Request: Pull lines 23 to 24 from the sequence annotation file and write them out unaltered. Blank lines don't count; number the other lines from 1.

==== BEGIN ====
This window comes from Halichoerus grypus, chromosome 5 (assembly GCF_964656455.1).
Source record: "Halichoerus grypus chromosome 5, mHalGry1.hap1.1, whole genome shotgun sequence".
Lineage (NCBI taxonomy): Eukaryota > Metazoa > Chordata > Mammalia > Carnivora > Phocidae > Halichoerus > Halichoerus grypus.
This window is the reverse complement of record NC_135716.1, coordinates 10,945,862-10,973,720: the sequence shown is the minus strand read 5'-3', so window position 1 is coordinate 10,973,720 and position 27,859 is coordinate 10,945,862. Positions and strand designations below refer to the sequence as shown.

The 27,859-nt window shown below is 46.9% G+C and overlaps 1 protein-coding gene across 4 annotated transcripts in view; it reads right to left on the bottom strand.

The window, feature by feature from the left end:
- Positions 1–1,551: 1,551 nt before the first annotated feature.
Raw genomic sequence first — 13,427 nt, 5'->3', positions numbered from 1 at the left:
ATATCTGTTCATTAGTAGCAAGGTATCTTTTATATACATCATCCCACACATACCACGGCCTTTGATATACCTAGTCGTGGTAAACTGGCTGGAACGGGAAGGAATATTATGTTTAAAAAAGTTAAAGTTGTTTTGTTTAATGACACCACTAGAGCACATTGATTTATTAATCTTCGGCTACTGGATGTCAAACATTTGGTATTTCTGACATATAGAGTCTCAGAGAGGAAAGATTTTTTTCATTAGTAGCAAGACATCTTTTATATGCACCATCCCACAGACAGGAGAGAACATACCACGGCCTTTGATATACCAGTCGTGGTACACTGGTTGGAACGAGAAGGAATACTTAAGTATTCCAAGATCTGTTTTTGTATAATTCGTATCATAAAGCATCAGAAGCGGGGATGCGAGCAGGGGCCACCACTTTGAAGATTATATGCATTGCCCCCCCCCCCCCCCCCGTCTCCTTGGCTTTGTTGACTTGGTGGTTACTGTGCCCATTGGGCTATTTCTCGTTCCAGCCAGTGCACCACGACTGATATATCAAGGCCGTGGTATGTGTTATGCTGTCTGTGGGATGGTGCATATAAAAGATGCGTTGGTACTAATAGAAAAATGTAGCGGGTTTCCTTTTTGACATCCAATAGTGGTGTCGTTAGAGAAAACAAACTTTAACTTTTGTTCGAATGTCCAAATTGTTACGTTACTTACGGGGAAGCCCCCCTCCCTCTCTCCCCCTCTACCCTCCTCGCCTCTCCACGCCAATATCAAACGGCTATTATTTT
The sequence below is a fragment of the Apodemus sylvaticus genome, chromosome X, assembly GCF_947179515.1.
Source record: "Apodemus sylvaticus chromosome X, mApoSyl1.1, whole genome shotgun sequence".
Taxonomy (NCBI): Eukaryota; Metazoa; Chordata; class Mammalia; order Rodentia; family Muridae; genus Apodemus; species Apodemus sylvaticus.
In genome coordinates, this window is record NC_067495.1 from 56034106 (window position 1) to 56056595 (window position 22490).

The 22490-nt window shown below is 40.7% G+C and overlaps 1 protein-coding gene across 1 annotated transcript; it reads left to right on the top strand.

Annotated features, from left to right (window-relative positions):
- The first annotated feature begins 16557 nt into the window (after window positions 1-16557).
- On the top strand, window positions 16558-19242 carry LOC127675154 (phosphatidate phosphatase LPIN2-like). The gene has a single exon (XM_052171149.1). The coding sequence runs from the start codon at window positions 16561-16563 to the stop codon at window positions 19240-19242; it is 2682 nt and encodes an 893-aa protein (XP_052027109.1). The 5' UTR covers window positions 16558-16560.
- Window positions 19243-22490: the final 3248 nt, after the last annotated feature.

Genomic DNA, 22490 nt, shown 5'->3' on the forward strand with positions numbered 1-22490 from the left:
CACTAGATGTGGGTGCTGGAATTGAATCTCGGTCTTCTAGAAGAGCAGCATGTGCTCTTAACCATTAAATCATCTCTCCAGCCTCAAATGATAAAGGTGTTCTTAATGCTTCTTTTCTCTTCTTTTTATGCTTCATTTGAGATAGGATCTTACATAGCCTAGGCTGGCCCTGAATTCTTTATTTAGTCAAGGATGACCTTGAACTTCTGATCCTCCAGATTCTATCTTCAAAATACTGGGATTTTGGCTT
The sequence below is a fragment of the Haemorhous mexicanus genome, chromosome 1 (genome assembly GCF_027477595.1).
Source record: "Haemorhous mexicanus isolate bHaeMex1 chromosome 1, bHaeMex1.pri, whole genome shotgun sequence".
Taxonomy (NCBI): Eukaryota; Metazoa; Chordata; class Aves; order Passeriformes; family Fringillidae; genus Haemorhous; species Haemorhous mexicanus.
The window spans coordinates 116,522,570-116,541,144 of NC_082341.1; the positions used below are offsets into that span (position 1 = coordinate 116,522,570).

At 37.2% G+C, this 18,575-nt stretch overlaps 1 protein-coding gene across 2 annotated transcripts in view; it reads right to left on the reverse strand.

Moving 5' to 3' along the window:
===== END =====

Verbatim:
Taxonomy (NCBI): Eukaryota; Metazoa; Chordata; class Aves; order Passeriformes; family Fringillidae; genus Haemorhous; species Haemorhous mexicanus.
The window spans coordinates 116,522,570-116,541,144 of NC_082341.1; the positions used below are offsets into that span (position 1 = coordinate 116,522,570).